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I would use pallet wood for anything but a bonfire. Even with preservative it doesn't last and rots down in 3-4 years in my experience. Scaffold boards are better.
I've used wood from the building sites here in Cambourne and after being in the dry for a few weeks it's twisted and split to be nearly unusable. As this is reject wood I just hope my house is built with better stuff...
 

wizer

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Well I had a good ring round all the local scaffold yards, none of them will sell me old boards. :( Went through the local salvage yards and nearest thing I could find was old floor joists at 60p per foot. But they don't deliver and a little too far for me to convince the missus to take me. I guess the last option is to try local building sites but I don't hold up much hope.

Oh well it was a nice idea, I'll see how much new wood would cost.
 

dedee

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Tom, for your raised beds you could use logs. I did this on one side of my veg plot using large logs from a laurel tree that I cut down a year or so back. Tree surgeons may be able to help with supply

Or of course railway sleepers - but these can be expensive, heavy (very) and could release toxins into the soil - not good for veggies.

Andy
 

wizer

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not a bad idea Andy, have to keep an eye out for logs. I have just agreed to take on an over grown allotment so logs would be good for that. For the planters on the deck I think i'll look at costs for new wood. I wonder if ply wood could be used for this application?
 

garywayne

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Hi WiZeR,

Being as poor as I am, I have to keep an eye out for cheep or free timber. I came across a local building/maintainance contractor who gave me permission to raid his skip. Alas, since having found a questionable supply, I have been in and out of hospital and unable to raid said skip. So I don't know if it is a good sauce. Give it a go.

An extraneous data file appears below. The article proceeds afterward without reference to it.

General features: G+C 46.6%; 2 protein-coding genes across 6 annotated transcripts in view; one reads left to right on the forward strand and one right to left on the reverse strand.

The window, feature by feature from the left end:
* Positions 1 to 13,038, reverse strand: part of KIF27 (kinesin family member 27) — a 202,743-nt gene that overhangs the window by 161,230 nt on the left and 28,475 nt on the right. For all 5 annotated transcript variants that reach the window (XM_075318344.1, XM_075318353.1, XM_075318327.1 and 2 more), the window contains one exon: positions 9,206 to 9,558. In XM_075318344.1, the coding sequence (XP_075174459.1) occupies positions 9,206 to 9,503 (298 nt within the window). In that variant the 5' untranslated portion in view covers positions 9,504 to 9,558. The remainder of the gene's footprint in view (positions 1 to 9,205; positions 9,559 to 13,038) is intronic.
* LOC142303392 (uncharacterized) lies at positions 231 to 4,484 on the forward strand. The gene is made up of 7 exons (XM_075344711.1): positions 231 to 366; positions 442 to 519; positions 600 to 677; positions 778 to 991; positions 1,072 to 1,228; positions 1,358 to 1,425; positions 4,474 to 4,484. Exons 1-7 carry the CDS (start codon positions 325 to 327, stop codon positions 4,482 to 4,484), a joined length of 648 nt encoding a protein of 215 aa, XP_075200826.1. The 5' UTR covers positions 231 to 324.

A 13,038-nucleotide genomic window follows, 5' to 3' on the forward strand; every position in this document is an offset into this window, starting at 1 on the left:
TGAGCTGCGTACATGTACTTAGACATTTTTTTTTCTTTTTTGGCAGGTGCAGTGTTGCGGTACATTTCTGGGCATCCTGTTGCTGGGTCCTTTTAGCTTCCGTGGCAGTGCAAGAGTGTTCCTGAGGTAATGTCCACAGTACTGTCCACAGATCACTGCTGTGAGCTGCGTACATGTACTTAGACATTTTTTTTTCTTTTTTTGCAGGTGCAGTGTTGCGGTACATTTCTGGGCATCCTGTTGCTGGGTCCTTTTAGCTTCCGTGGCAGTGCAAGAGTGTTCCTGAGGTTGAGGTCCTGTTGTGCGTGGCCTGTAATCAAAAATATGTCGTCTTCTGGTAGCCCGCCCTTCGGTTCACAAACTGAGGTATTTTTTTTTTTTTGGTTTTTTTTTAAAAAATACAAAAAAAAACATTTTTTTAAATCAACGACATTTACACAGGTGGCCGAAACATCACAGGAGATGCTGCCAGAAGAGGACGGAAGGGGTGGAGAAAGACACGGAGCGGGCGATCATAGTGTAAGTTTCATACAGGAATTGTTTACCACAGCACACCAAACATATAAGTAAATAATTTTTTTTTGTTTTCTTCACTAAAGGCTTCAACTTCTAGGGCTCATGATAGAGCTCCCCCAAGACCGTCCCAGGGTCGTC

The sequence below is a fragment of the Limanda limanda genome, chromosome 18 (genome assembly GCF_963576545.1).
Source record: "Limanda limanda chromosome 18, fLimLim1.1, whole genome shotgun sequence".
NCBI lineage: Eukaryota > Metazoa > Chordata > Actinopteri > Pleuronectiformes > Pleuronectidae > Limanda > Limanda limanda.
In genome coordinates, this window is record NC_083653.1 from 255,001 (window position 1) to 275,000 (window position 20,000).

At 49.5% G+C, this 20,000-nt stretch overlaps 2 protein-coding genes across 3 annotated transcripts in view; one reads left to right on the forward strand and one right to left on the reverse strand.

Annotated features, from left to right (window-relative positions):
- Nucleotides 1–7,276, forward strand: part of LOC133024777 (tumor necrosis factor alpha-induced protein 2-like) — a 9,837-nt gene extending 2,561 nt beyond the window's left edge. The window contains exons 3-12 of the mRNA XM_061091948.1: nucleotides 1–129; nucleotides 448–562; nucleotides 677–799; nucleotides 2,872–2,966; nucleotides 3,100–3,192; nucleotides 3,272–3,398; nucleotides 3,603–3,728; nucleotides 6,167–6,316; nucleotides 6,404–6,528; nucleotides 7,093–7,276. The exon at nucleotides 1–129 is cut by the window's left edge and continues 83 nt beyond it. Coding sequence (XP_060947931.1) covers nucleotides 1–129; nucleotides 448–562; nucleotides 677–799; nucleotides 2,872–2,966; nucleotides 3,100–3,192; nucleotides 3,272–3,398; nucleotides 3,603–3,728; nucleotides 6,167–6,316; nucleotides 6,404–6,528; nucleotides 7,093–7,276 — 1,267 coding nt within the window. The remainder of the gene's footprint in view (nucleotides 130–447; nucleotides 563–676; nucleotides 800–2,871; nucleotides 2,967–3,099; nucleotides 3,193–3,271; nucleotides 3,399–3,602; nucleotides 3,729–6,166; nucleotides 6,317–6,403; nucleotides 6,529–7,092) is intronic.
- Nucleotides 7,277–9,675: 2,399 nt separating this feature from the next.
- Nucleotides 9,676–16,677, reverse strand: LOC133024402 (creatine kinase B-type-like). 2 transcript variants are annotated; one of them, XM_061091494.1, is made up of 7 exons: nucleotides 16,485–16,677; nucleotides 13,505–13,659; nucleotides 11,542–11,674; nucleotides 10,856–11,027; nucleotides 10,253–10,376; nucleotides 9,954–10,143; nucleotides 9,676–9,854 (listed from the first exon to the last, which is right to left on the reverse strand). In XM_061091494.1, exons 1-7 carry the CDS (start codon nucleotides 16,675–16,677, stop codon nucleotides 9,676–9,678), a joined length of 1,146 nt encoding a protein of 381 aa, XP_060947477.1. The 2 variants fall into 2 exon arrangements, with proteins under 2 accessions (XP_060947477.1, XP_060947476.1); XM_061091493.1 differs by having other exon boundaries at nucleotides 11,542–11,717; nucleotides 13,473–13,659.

Good luck on your search.

ATB Gary.
 

frank

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dw i used a hammer and bolster chisel when i made a fence a few years back i just split the the nails .

frank
 

devonwoody

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frank":2kmcujvu said:
dw i used a hammer and bolster chisel when i made a fence a few years back i just split the the nails .

frank
Was that the whole 4" of them. :)
Must have been were I was going wrong, I tried knocking them in.

Seriously though isn't there a jumper, a contraption which you place over the nail, whack in and then extract, a sophisticated corkscrew thingy?
 

ike

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though isn't there a jumper, a contraption which you place over the nail, whack in and then extract, a sophisticated corkscrew thingy?
My nail puller has a pair of claws which clinch the nail head using a slide hammer on the handle.
 

Alf

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Speaking from zero experience, aren't the nails used in making pallets ring shanked or summat? Just about the worst sort to remove, no? I seem to recall a tip somewhere that suggested using a hole saw; small as possible, but large enough for the pilot drill to be clear of the nail while the nail itself was within the hole you bore. i.e. The hole is off centre from the nail, but removes it in a plug. Then, in theory, you can neatly plug the hole.

Bet that's as clear as mud...

Cheers, Alf